Posts Tagged ‘Case-Shiller Index’

Richard Florida
by Richard Florida
Mon May 25th 2009 at 1:00pm UTC

Bubble Cities

Monday, May 25th, 2009

Map by Scott Pennington, Martin Prosperity Institute

This map charts the housing-to-wage ratios for U.S. metropolitan areas in 2006, the height of the bubble. It differs from the more commonly used housing price-to-income ratio. Historically, housing prices have been about three times income, but by 2006 housing prices had soared to a high more than five times incomes. In Irvine, California, the housing price-to-income ratio soared to 8.6 by 2006.

The housing price-to-wage ratio may provide a better gauge of housing bubbles. Income is a broad measure that includes wealth from stocks and bonds, interests, rents, and government transfers and other sources. Wages constitute a more appropriate gauge of a region’s underlying productivity, accounting for remuneration for work actually performed.

Forget ratios like four or even eight. Six regions – all in California – posted ratios of 15 of greater: Salinas, Santa Cruz, Santa Barbara, Oxnard-Thousand Oaks, Napa, and San Luis Obispo. Another 12 metros had ratios above 10 – L.A., San Francisco, San Jose, San Diego, and Riverside, California, as well as Honolulu, Hawaii, and Naples, Florida.

The housing-to-wage ratio also generates a number of surprises. Greater New York’s ratio (9.4) was slightly higher than Las Vegas (9), and Greater DC..’s (8.7) slightly bested Miami (8.4). Boston (8.1) and Seattle (7.6) topped Phoenix (7.2). Chicago’s (5.9) was higher than Tampa (5.6) or Myrtle Beach (5.5).

What regions seem to have avoided the bubble? The cream of the crop on the housing-to-wage ratio are Dallas (3.5), Houston (3.2), Pittsburgh (3), and Buffalo (2.8).

Richard Florida
by Richard Florida
Sat Mar 7th 2009 at 10:35am UTC

Holding Up?

Saturday, March 7th, 2009

Even though the new Case-Shiller Index shows that housing prices in the New York region have fallen by 9.2 percent this past year, a Manhattan apartment – and for that matter a Brooklyn apartment – still seems to be a pretty expensive proposition. This is what happened when a young couple paying $3,300 a month for rent in Manhattan went out to look for a new apartment according to the NY Times:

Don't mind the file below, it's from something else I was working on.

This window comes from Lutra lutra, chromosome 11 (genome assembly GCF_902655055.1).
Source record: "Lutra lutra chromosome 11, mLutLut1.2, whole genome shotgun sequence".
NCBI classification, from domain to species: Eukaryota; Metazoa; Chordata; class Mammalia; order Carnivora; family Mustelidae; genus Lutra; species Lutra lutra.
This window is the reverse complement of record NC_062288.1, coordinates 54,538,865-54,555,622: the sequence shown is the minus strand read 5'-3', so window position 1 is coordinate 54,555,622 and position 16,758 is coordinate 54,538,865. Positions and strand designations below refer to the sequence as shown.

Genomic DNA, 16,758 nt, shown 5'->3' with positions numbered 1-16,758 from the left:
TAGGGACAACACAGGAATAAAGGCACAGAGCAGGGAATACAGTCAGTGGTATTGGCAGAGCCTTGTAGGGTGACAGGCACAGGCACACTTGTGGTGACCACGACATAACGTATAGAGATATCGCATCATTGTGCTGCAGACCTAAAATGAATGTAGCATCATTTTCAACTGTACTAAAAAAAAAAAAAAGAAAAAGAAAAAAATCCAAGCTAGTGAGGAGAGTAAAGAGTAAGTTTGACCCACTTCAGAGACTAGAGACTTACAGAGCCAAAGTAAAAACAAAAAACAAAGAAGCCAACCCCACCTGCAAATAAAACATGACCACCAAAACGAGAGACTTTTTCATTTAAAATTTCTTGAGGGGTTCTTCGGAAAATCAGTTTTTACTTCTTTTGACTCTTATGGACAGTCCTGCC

A two-bedroom reconfigured into a three-bedroom was available at Chadwin House, circa 1962, on Seventh Avenue near 18th Street. The 1,100-square-foot apartment was originally listed for $1.949 million, but the price dropped to $1.25 million by last spring when the Thomases saw it. Everything about the interior felt dated; they had no interest in doing renovations … An agent said there were great values on the Upper East Side. But there was only one subway line there. “Being mobile is important to us,” Mrs. Thomas said …

Instead, they decided to hunt in Brooklyn, where so many subways converge. “It was hard to turn back once we saw what square footage we were getting for the same price,” she said. A two-bedroom on Amity Street in Cobble Hill, for just under $1 million, took up the top floor of a four-unit brownstone … They were captivated by One Brooklyn Bridge Park, a former Jehovah’s Witnesses printing plant by the waterfront …“Thankfully, it was $1.7 million,” he said. “It was so out of our price range. You lament the fact you are not rich and cannot buy it. If it were $1.3 million, we would have been trying to scrape up pennies to see if there was any possible way.” …

They gave Chelsea another try, visiting a two-bedroom on a low floor in the Milan Condo on busy West 23rd Street, on offer for around $1.2 million.

An ad for the 27-story BellTel lofts, the 1930 Art Deco building once housing the New York Telephone Company, seemed “like just another listing” amid the condominiums in downtown Brooklyn … So the agent showed them to a unit on the second floor … Once inside, they were awestruck. It was by far the biggest place they had seen — more than 1,700 square feet. The price, they were told, had just dropped to $799,000 from $899,000. Monthly common charges were in the mid-$400s.  They overlook a row of closed storefronts …“You set a budget and everyone shows you stuff at the top of your range,” Mrs. Thomas said. “I am less stressed than I would be if we bought a $1.2 million apartment.”